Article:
TOPEKA, Kan. (AP) - After the U.S. Fish and Wildlife Service listed the Florida Scrub-Jay as “threatened,” one of the bird’s unlikely heroes turned out to be a phosphate mining company.
Mosaic Fertilizer obtained permission to mine on 40 acres that were home to 12 scrub-jay families by working with conservationists and scientists on a habitat mitigation plan. Today, the land the fertilizer company mitigated is home to 29 scrub-jay families, according to Reed Bowman, of the Archbold Biological Station in Venus, Florida.
“That result has been hugely positive,” said Bowman, an associate research biologist. “They got to develop their land, and they probably have recouped the value of the mitigation they did in the P.R. for doing a great job. It was a net plus-plus for everybody.”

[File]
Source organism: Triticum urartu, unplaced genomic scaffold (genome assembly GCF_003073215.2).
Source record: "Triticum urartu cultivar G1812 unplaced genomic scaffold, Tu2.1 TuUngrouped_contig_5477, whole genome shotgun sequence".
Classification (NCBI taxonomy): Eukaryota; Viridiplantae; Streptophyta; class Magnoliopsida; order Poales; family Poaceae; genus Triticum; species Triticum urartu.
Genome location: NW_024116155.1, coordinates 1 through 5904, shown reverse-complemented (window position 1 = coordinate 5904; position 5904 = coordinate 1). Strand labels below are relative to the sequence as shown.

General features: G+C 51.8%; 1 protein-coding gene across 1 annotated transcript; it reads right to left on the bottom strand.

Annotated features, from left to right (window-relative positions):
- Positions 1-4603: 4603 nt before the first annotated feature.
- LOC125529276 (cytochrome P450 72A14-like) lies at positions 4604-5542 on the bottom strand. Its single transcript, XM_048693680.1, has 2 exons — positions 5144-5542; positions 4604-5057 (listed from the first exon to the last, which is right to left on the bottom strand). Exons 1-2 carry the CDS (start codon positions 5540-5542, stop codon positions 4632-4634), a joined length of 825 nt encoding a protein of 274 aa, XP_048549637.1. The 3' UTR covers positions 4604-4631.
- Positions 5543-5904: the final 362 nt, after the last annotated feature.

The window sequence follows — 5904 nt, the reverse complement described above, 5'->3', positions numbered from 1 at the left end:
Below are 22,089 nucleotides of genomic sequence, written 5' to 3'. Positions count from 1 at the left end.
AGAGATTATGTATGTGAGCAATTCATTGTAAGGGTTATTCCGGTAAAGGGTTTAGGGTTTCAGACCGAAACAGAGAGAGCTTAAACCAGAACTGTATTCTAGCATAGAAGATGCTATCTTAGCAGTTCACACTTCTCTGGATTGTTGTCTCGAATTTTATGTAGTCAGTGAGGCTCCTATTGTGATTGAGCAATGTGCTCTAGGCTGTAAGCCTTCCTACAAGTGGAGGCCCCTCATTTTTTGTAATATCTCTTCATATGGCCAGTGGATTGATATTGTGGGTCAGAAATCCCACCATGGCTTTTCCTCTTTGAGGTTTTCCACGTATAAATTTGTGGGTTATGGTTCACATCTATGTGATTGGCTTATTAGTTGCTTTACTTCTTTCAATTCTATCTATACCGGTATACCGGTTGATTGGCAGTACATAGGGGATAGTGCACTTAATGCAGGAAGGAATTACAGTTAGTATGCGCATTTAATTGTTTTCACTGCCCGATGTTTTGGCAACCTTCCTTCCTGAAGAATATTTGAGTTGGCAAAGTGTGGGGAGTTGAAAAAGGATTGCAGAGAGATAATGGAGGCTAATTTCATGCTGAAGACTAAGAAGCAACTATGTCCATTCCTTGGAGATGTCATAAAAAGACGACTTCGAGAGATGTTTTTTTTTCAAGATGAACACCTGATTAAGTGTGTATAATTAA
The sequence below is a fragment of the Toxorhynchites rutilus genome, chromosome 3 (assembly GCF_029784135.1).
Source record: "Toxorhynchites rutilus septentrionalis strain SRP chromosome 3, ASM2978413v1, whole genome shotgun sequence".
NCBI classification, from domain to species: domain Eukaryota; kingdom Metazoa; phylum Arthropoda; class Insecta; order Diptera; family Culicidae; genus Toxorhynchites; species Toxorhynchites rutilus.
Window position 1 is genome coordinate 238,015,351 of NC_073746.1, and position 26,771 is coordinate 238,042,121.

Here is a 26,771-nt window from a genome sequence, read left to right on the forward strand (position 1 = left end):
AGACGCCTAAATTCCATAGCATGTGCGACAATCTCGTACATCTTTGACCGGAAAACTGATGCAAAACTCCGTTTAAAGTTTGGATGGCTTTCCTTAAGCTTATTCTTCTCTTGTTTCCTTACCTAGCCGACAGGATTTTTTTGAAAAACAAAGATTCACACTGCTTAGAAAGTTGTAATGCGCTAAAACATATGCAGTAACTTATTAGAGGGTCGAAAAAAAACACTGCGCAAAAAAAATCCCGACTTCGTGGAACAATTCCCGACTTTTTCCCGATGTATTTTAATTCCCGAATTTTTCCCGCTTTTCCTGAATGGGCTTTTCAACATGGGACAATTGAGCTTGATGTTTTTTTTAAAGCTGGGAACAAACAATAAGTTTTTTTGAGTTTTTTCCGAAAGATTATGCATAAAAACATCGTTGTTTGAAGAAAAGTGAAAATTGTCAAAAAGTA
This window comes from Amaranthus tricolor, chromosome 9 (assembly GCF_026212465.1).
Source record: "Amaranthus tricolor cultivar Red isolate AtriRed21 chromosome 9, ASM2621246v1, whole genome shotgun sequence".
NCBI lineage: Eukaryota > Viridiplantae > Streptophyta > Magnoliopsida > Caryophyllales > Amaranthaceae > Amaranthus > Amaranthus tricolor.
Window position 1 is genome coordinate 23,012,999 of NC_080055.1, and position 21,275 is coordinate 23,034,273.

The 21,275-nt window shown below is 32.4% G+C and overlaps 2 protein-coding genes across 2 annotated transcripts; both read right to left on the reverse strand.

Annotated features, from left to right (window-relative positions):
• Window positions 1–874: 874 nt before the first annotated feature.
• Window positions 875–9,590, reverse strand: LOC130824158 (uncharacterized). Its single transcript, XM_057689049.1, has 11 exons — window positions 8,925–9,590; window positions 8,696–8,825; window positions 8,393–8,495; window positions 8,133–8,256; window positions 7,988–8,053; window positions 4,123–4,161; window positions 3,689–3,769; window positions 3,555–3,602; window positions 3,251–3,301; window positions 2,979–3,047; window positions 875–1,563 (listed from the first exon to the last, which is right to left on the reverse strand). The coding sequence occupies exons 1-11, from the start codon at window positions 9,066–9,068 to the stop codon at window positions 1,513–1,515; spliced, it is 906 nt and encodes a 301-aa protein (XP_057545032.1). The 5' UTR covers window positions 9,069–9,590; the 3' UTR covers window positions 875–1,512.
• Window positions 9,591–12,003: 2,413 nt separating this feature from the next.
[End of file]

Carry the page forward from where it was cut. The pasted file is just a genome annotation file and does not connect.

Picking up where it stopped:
Leaders of the Kansas Legislature and Gov. Sam Brownback recently passed a law barring the U.S. Fish and Wildlife Service from protecting the lesser prairie chicken in Kansas. They said the federal agency’s listing of the chicken as “threatened” will devastate the state’s agriculture and mineral-harvesting industries.
U.S. Rep. Tim Huelskamp, R-Kan., said he would propose a 25 percent cut to the agency’s budget to pressure it to drop the “threatened” designation that Huelskamp said could be a “death knell” for growth in western Kansas with an effect that “can’t be overstated.”
Experts on both coasts said that when birds were listed as threatened in other states, it had some impact on economic development but wasn’t entirely prohibitive.